‘Not Smart’ to Have Georgia in NATO, Says German Navy Chief
German Navy Chief Vice Admiral Kay-Achim Schönbach has raised some eyebrows by claiming that it would not be “smart” to have Georgia as a member of NATO.
Asked about NATO’s eastward enlargement in New Delhi at the event hosted by IDSA think-tank (Institute for Defence Studies and Analyses) yesterday, the German Naval Chief asserted “as long as the country has the sovereignty and decides to join NATO and meets all requirements to be a member…. I would say yes.”
But he said “Ukraine, of course, cannot meet the requirements because it’s occupied, at least [in] the Donbas region by the Russian army or by what they call militias.”
The German Vice Admiral then continued: “Take other countries like Georgia. Georgia is willing to become a member [of NATO]. Do they meet requirements? Yes, yes, they do. Is it smart to have them as a member? No, it’s not, no it’s not.”
Making a comparison with the Alliance inviting the Baltic nations, he said “with the Baltic states — Lithuania, Estonia and Latvia — [joining NATO] made sense, because they were sovereign countries before Russia occupied them and integrated them into the Soviet Union.”
Further Controversial Remarks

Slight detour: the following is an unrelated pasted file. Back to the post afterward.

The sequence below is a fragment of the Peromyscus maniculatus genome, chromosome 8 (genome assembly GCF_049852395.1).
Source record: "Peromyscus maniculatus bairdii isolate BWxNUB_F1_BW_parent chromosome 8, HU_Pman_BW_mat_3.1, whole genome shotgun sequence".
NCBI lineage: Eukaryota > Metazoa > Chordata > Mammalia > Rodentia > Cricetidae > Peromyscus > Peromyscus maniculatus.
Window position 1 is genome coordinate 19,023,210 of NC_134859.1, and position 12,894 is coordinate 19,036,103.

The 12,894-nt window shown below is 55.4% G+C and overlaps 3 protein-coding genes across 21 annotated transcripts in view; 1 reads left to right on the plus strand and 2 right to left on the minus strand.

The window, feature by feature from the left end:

The German Navy Chief argued that Russia — that according to Western leaders is getting ready to (re)invade Ukraine — is not actually seeking to absorb Ukrainian territories, but demanding “respect.”
“Does Russia really want a small and tiny strip of Ukraine soil to integrate into the country? No, this is nonsense. Putin is probably putting pressure because he knows he can do it and he splits European Union opinion. But what he really wants is respect,” claimed the Vice Admiral.
“And my God, giving someone respect is low cost, even no cost,” Vice Admiral Schönbach went on, adding that “it is even easy to give him the respect he really demands and probably also deserves.”
He further argued that “Russia is an old country, Russia is an important country. Even we, India, Germany need Russia, because we need Russia against China…”
“From my perspective, I’m a very radical Roman Catholic, I believe in God, and I believe in Christianity, and there we have a Christian country, even Putin says he’s an atheist but it does not matter… Having this big country, even if it’s not a democracy, at our side, as a bilateral partner… is easy and keeps Russia away from China, because China needs resources of Russia,” Schönbach asserted.
Albeit recognizing the need to address Russia’s actions in Ukraine, the German Navy Chief also suggested that Kyiv would never regain control of Crimea, annexed by Moscow in 2014, prompting criticism from the Ukrainian Foreign Ministry.
Following the outcry over his remarks, Vice Admiral Kay-Achim Schönbach apologized for his “rush” comments today. In his Twitter post, the Navy Chief said his statements conveyed his personal opinion, not a position of the German Federal Ministry of Defense.
The German Defense Ministry reportedly told Bild, Berlin-based daily newspaper, that “in terms of content and choice of words, the statements in no way correspond to the position of the [Ministry]. Admiral Schönbach is given the opportunity to make a statement to the Inspector General.”
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